The opening of the wholesale electricity market is bringing important modifications to the Mexican electricity sector. One of the most relevant changes is the introduction of competitive tariffs for industrial and commercial consumers with aggregated electricity consumption above a stated threshold, currently set at 3MW, which are recognized as qualified users by the Law of the Electricity Industry. Nonetheless, the electricity tariffs for the rest of the segments will continue to be regulated by the government as it was done before the reform.

Source: MESR with information from CRE

Source: MESR with information from CRE

Currently, the Mexican electricity tariffs system contemplates five different customer segments according to the final use provided to energy: residential, commercial, agricultural, industrial, and public services. Residential is the segment with the higher number of registered users while industrial is the one representing the highest electricity demand. Before the reform, private companies could already generate electricity but they were not able to commercialize its power as there was no open electricity market. Instead, private generators used to sell their electricity to CFE, which distributed it to the final user at a fixed rate.

Before the reform, tariffs for industrial and commercial users were set considering the hourly prices, tension lines utilized, inflation, and the marginal costs of CFE, as established in 1988. In the wholesale market, industrial tariffs will be defined using a similar scheme, but it will be now calculated per each actor of the market using its specific marginal costs, in concordance with the procedures established by the CRE. Using different marginal costs will result in different tariffs and those with the lower costs will be given an advantage in the market. The competitiveness resulting from this system is expected to lower down the cost of electricity for industrial purposes, which was one of the main objectives of the energy reform.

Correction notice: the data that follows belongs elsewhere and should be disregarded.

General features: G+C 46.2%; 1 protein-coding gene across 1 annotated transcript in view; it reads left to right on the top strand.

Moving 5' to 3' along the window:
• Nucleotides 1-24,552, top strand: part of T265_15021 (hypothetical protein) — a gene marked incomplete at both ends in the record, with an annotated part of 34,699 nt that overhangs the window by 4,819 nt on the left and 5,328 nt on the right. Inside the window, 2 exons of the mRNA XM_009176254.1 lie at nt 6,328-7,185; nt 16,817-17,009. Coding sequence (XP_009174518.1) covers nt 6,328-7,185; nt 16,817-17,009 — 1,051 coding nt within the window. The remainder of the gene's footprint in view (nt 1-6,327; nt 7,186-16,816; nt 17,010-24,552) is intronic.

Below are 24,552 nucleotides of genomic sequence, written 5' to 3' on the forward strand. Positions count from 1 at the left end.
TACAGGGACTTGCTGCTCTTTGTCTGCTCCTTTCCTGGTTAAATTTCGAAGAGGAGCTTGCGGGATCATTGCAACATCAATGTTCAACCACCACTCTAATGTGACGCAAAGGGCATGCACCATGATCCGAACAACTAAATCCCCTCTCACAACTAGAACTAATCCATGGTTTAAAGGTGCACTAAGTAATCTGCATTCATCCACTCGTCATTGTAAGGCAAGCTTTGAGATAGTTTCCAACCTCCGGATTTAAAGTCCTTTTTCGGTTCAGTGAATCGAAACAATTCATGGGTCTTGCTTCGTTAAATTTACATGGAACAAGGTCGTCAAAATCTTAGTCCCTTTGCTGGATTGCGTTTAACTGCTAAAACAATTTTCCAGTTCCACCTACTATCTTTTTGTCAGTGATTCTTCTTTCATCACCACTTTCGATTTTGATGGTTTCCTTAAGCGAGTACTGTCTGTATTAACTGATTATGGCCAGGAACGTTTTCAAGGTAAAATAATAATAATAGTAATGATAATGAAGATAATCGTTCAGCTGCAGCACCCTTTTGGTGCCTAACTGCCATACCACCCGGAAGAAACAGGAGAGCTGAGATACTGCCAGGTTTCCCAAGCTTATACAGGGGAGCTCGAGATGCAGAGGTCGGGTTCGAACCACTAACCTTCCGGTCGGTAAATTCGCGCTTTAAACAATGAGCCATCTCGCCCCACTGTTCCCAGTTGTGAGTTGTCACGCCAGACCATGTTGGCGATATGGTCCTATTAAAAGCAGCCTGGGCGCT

Regarding the residential customers, the new law states that CFE will continue to be the sole provider for this segment. Therefore, the residential tariffs will continue to be fixed by the government as it was done before the reform. It is important to highlight that residential tariffs are heavily subsidized at the moment and this situation is not expected to change in the close future. In the past, residential tariffs used to follow an increasing tendency. Nevertheless, in 2014, tariffs started to go down as a result of the revamping of CFE’s old facilities using fuel oil for natural gas-based technologies. This same tendency was also observed in industrial and commercial tariffs.

Agricultural and public services tariffs follow different tendencies as they are defined considering other factors rather than pure technical procedures. Differentiation of public services tariffs is justified by its public character and the fact that they are services with a well-defined usage trend, which is usually cheaper to estimate than to measure. As happens with residential and commercial segments, public services tariffs tend to be lower in the summer when a special subsidy is included.  However, the reduction in the summer tariffs is more obvious in the public services segment as it is calculated at a fixed rate.

Finally, the agricultural tariffs are following an unusual trend as they respond to external factors such as political will and the situation of the agricultural industry in the country. Moreover, this is the segment receiving more governmental subsidies. Even though differentiating the tariffs for this segment is economically unsustainable and unjustified, its political weight makes it difficult to eradicate. Therefore, as it happens with residential rates, the government will continue setting the mark for agricultural tariffs in the upcoming years. On the contrary, the case for commercial users might change in the close future once the threshold for qualified users gets lowered down.

Summary of electricity tariffs in the country by 2016*

Source: MESR with information from CRE and CFE (*does not include backup and interruptible services tariffs).

Source: MESR with information from CRE and CFE (*does not include backup and interruptible services tariffs).

Sources: CRE, CFE, Energía a Debate

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